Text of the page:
Thoughts on power
This week, we build on our lessons in stability and dignity and move into power. We start to look at boundaries and the role healthy anger can play in our healing. Most of us in recovery had or still have very poor boundaries. We take responsibility and accountability for what's not ours and/or place what we are responsible for in the hands of others. For many of us, this started very young and was only further exacerbated by the natural consequences of the results of addiction: we begin with a "lost self" and only lose it further.
But the good news is, we can start to reclaim it the moment we decide to put forth the honest effort and commit to honesty. In my own recovery, learning about boundaries and the gifts of anger have been the most critical and impactful in my healing process. Not only learning, but practicing (always the hardest part) being angry and communicating my boundaries. This has been a years-long process and I will never stop learning, so please know that this is not something that is perfected overnight. Be patient. Go slow. Have more compassion with yourself than ever.
This may be the week you get sick of Morning Pages and mediation. Right around the three-week mark is where we usually give up and ironically, it's where new behaviors actually start to solidify as habits in our brain. So... stay with it.
I hope you feel good about the work you've done so far. This is BIG stuff and you are IN it, doing it, changing your life one moment at a time. Thank you again for being here with me. I am learning as much as you are.
Watch or Listen to The Class
Note: there were two live classes this week. The content of each class is a bit different this week, so I encourage you to watch both classes.
Continue from Week 1. WATCH: Julia Cameron on Morning Pages.
The Golden Om by Steve Gold (7:00) - Note: actually do the oms with him in this meditation.
The mantra for week one is: I stand in my own center. I am safe. I am strong.
- Write it down in your journal each morning before you begin morning pages.
- Put it as a reminder into your phone to show up at noon each day.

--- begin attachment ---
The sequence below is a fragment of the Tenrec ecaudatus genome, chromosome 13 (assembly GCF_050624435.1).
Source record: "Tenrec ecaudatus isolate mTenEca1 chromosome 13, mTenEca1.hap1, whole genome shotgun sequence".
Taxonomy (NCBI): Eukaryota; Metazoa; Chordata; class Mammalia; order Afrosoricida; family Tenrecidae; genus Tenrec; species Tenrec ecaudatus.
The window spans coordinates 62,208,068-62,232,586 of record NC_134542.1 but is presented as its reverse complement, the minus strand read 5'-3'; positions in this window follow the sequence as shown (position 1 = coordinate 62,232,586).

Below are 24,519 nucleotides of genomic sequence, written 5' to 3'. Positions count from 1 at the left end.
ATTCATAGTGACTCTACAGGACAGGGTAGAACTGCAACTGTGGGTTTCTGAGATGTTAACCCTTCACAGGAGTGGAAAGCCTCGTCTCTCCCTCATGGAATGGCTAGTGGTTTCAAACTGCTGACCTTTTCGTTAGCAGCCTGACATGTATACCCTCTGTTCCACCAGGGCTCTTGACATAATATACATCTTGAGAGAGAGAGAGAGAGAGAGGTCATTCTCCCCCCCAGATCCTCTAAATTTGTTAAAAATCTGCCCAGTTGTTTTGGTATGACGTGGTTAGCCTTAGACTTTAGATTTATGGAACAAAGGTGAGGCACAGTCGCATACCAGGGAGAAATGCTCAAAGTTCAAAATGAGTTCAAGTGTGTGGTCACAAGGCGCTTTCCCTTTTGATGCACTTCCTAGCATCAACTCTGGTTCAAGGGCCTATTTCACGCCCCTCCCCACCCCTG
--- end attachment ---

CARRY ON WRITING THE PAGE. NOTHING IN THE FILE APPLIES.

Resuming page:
- When fear comes up, repeat it out loud or in your mind.
1. SHAME INVENTORY, PART 2
Based on the applied shame vs. authentic shame discussion in the Week 2: Dignity class, do the following exercise.
Read your applied shame inquiry questions from Week 2.
Answer these questions in your journal.
- After reviewing the messages from Shame Inventory, Part 1, which of these do you believe yourself? Do you like these messages? Do you want to keep them?
- Title a new piece of paper "MY VALUES" and rewrite ONLY the messages from Part 1 that you want to keep.
- Now, add your own messages. These are value statements, your own standards of behavior; your judgment of what is important in life. E.g. "I value physical sobriety. I value the integrity of my word. I value a beautiful home." Be sure not to write what you *should* value, but what you actually do.
2. Draw your boundaries (then and now, or PRESENT AND FUTURE).
Using any medium (crayons, pencil, pen, paints) in your journal: draw a picture of your boundaries. I chose to draw my boundaries pre-sobriety and what they are now, but alternatively you could choose to draw what they are now and what you aspire to have them look like in the future. Note: my visual interpretation is one of many ways to do this--you can choose what works for you.
- Note the ACTUAL distance you would like people to have from your power center (not where you think they should be). For example, perhaps one of your parents doesn't even belong on the page.
- Note the relative space you would like people to occupy in your life.
- Following each drawing, make comments that note your feelings, shifts in energy/relationships, and any other thoughts you have related to the drawings (my examples are below).
- I have VERY weak/non-existent boundaries around everything, anyone can come in or out. Leaks everywhere. No capacity/right to feel anger--everything turns into shame.